solution_womensmallholder01.jpg

A female farmer holds a pineapple, with a basket hanging on her back by a strap around her head.
Alex Treadway / National Geographic Creative

Sustainable Intensification for Smallholders

Sustainable intensification practices such as pest management, crop diversification, and capacity building can increase per-hectare agricultural productivity for smallholders. This in theory reduces the need to clear additional land.

Reduce SourcesFood, Agriculture, and Land UseProtect Ecosystems / Shift Agriculture Practices
Support SinksLand SinksShift Agriculture Practices
1.36 to 0.68
Gigatons
CO2 Equivalent
Reduced/Sequestered
2020–2050
0
Billion US$
Net First Cost
To Implement
148.35 to 73.62
Billion US$
Lifetime Net
Operational Savings
344.6 to 171.05
Billion US$
Lifetime Net Profit
Research Fellows: Sarah Eichler, Abby Rubinson; Senior Fellows: Mamta Mehra, Eric Toensmeier; Senior Director: Chad Frischmann

Impact

This solution models reduced emissions from three sustainable intensification practices: agroecological pest management, crop diversification (integrated crop-livestock system), and capacity building (access to knowledge, training, finance etc.). These practices together increase yield on farms managed by smallholders. If 32.84–16.3 million hectares of farmland were managed with these three practices, this solution could reduce carbon dioxide equivalent emissions by 1.36–0.68 gigatons by 2050.

Introduction

Project Drawdown’s Sustainable Intensification for Smallholders solution involves adopting sustainable intensification practices that increase the yield of smallholder farmers (both men and women), while increasing their socioeconomic conditions. It comprises three practices: agroecological pest management, which reduces crop losses to pests through agroecological means; crop diversification and integrated crop-livestock system, which can increase crop yields; and capacity building, including training and improved access to finance, which enables smallholder farmers to adopt innovative climate-friendly agricultural practices. This solution replaces smallholder conventional cropland.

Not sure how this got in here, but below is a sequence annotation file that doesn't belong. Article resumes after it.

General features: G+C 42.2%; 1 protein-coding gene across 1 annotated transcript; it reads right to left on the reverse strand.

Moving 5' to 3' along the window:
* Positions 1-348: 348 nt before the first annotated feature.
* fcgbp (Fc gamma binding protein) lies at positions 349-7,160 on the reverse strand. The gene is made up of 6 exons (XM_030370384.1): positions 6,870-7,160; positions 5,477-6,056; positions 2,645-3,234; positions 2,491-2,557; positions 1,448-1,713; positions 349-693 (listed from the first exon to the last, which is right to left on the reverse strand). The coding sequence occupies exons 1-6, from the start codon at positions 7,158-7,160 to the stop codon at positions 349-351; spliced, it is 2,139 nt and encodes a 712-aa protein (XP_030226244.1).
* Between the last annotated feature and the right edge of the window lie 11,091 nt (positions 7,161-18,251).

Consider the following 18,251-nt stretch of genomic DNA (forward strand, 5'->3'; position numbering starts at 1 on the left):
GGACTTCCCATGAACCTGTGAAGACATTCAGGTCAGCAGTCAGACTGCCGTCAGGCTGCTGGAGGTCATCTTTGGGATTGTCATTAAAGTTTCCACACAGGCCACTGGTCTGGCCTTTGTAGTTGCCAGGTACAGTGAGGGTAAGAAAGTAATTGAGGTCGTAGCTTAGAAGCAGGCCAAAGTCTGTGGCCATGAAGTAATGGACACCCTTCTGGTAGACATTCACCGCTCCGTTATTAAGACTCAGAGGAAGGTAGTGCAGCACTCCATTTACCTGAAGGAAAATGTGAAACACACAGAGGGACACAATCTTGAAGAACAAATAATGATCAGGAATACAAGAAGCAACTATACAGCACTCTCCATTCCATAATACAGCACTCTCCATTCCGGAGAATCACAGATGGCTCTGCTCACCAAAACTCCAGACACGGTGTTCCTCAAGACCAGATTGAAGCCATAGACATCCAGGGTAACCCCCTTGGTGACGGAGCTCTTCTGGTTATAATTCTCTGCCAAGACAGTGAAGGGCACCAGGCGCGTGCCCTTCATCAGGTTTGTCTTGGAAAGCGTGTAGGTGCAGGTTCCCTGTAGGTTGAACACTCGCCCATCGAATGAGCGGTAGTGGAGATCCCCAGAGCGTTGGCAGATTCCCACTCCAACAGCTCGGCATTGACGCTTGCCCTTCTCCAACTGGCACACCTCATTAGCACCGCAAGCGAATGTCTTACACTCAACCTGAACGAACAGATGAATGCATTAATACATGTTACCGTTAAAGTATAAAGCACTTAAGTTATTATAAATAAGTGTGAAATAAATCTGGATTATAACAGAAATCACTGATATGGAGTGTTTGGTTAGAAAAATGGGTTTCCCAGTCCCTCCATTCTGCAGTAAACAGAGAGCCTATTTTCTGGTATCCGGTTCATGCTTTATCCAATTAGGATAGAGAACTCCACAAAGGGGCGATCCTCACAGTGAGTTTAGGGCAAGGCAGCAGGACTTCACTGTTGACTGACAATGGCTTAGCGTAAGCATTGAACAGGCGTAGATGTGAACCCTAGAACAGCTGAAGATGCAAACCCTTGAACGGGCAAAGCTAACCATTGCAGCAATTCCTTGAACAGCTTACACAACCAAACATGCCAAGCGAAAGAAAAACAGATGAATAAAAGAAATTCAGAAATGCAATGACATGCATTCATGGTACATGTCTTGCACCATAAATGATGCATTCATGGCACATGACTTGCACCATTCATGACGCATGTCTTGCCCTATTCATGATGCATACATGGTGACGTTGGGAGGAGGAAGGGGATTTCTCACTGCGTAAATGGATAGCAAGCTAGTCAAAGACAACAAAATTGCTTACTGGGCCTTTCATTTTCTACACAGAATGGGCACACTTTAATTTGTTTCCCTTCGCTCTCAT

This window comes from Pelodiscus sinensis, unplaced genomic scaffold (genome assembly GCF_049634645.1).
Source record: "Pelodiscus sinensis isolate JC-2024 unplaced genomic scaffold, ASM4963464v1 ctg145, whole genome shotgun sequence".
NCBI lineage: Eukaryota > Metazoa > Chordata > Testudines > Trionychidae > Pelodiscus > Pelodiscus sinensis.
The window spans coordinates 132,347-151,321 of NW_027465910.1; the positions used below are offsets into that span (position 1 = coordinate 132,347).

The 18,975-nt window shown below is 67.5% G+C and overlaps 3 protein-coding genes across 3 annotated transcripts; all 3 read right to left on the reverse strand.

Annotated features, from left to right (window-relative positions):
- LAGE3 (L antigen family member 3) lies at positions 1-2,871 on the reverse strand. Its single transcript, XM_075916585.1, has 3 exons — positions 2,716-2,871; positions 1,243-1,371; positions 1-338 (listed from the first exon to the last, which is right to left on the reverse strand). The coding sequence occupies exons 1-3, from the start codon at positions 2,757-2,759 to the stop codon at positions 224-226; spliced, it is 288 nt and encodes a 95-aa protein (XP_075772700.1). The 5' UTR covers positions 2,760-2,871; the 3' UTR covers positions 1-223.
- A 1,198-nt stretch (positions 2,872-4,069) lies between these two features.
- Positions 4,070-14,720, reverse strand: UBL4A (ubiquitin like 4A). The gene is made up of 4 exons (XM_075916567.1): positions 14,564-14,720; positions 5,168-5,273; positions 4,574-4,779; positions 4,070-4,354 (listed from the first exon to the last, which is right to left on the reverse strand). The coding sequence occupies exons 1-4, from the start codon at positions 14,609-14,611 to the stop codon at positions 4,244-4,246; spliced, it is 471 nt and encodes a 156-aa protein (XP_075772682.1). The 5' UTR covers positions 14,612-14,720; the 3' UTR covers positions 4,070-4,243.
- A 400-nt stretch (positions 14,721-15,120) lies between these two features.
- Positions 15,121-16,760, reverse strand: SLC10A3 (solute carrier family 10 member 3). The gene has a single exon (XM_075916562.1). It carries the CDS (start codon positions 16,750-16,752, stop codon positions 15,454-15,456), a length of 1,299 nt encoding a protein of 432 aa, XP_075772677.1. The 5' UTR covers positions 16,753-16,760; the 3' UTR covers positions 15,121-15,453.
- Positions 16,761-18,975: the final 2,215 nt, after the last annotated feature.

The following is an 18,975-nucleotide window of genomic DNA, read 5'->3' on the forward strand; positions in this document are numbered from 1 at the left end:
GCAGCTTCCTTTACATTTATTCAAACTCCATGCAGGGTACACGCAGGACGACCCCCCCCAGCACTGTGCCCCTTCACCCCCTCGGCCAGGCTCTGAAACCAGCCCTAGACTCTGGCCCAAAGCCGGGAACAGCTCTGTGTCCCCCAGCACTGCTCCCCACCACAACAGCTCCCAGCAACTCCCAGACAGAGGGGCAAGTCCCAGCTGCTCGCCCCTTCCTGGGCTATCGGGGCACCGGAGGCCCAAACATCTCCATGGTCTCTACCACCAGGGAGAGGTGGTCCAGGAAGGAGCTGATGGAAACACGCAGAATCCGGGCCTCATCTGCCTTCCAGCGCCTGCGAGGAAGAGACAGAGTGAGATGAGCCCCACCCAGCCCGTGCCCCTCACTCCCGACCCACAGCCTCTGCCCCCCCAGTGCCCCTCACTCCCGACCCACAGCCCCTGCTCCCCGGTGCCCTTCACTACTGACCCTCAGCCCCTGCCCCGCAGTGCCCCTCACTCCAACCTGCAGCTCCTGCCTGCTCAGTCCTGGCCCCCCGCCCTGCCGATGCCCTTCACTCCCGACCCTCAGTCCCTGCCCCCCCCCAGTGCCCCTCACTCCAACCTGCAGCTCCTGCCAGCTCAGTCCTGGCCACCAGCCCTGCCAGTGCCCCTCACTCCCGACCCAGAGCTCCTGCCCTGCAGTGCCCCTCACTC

Increasing productivity can reduce pressure to clear additional land for agriculture, and can free up some cropland for forest restoration, biomass crop production, or other uses. However, intensification can increase land use change under some circumstances—for example, in the absence of enforced forest and grassland protection policies.

Methodology

Total Land Area

This solution is allocated on the nondegraded cropland areas that were allocated to Project Drawdown’s four annual cropping solutions (Conservation Agriculture, Regenerative Annual Cropping, Improved Rice Production, and System of Rice Intensification) but not adopted under their two adoption scenarios. As a result, the total land area available for this solution is less under Scenario 2 than under Scenario 1. Current adoption is assumed to be 0 because this solution represents conventional cropping land that is not adopted by any of the four annual cropping solutions.

Adoption Scenarios